of the Rehabilitation Act, primarily address federal sites. Another
antidiscrimination law, the Americans With Disabilities Act, may
apply more broadly to the Internet.

 If the government can adjust to the standards, the thinking goes,
it may pave the way for extending them to other areas of
cyberspace. And the prospect of appealing to a mammoth customer
like the federal government may prompt software developers to work
harder to include accessibility features in their Web-building
tools and perhaps develop creative ways to do it.

 This is an important factor. While the Internet continues to
evolve, Web designers are trying to create more compelling sites
that convey information in effective and exciting ways. Making
sites useful to people with disabilities has been an elusive goal,
largely because the software tools do not make it easy. 

 Look, for example, at the Web site of the National Museum of
American History, at americanhistory.si.edu. As part of the
Smithsonian Institution, the museum is committed to making its site
accessible, although it is not required to adhere to the
federal-agency standards.

 For the site "Within These Walls," which chronicles the lives of
five families that lived in a single house over 200 years, the
museum built on its Web site a virtual exhibition with sliding
windows and other animated devices that encourage online visitors
to peer into nooks and touch every artifact.

 "What we were really after was a sense of exploration, so the
whole idea of interactivity was very important," said Donna
Tramontozzi, a founder of New Tilt, the Somerset, Mass., company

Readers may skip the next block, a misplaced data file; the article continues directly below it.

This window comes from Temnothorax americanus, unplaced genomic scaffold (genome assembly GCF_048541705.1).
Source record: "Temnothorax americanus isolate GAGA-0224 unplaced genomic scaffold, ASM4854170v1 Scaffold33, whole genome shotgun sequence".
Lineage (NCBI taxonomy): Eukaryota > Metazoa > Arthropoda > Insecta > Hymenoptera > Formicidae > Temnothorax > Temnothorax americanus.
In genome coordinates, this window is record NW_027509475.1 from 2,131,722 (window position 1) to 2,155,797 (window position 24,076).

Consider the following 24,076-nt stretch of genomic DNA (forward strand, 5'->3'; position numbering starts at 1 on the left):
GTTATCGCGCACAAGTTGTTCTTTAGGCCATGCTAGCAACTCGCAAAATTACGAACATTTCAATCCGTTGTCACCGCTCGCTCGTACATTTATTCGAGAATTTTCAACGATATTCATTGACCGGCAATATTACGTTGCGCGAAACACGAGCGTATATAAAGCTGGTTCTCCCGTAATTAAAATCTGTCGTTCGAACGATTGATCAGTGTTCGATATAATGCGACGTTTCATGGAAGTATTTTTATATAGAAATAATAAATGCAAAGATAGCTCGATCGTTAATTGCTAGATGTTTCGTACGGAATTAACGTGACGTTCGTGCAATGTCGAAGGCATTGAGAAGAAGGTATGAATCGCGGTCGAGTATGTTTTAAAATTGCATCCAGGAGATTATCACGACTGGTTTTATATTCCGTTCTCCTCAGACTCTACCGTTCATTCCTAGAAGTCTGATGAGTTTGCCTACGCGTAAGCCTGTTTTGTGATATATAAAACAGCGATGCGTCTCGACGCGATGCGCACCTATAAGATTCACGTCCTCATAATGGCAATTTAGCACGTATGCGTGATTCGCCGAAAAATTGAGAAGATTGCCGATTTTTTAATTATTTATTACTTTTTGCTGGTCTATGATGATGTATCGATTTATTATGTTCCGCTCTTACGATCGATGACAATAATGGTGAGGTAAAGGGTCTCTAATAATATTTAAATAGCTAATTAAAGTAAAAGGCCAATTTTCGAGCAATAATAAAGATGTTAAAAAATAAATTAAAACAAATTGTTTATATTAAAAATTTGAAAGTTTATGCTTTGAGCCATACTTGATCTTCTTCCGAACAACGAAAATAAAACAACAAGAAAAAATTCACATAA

that created the site.

 But the designers could not find software that would allow them to
provide an accessible version of the same experience. They fell
back on building an alternative site that is generic in appearance
and offers fewer interactive opportunities. It is indeed drab.
(Advocates for people with disabilities are not fond of alternative
sites; they prefer including accessible features in the primary
project.) 

 Can the experience of online interactivity be conveyed fully to
people with certain disabilities? "No one's been able to do it,"
Ms. Tramontozzi said. "People can deal with graphics. Motion's
really the thing. And it's not so much motion as meaningful
motion."

 Mike Paciello, author of "Web Accessibility for People With
Disabilities" (CMP Books, 2000), is optimistic that a future
version of the Internet might allow, say, a blind person to
experience a site through touch or smell.

 "Art, in its purest form, appeals to all the senses," Mr. Paciello
said. "Even though Beethoven could not hear, he could still write
music because he experienced it in a different way. The Web may
very well be pushing the envelope of the visual paradigm, but that
doesn't mean it can't be designed to a fuller, perhaps more
complete expression of art."

 Until then, some federal Webmasters are taking a more
philosophical approach to making their sites accessible.

 David Low, Webmaster for the National Endowment for the Arts, is
planning to revamp his site in the coming months. Like an artist
told he can paint only with blue and green, he welcomes the
creative challenge presented by the accessibility standards.

 "I don't find myself extremely brokenhearted by whatever
restraints may be placed on us because I do think less is more,"
Mr. Low said. "In kind of a Zen way, some of these parameters force
us to do something elegant that's relatively simple. And that's
what we'd want."  

http://www.nytimes.com/2001/06/11/technology/11ARTS.html?ex=993286340&ei=1&en=96525915318d7769

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Received on Monday, 11 June 2001 12:10:40 GMT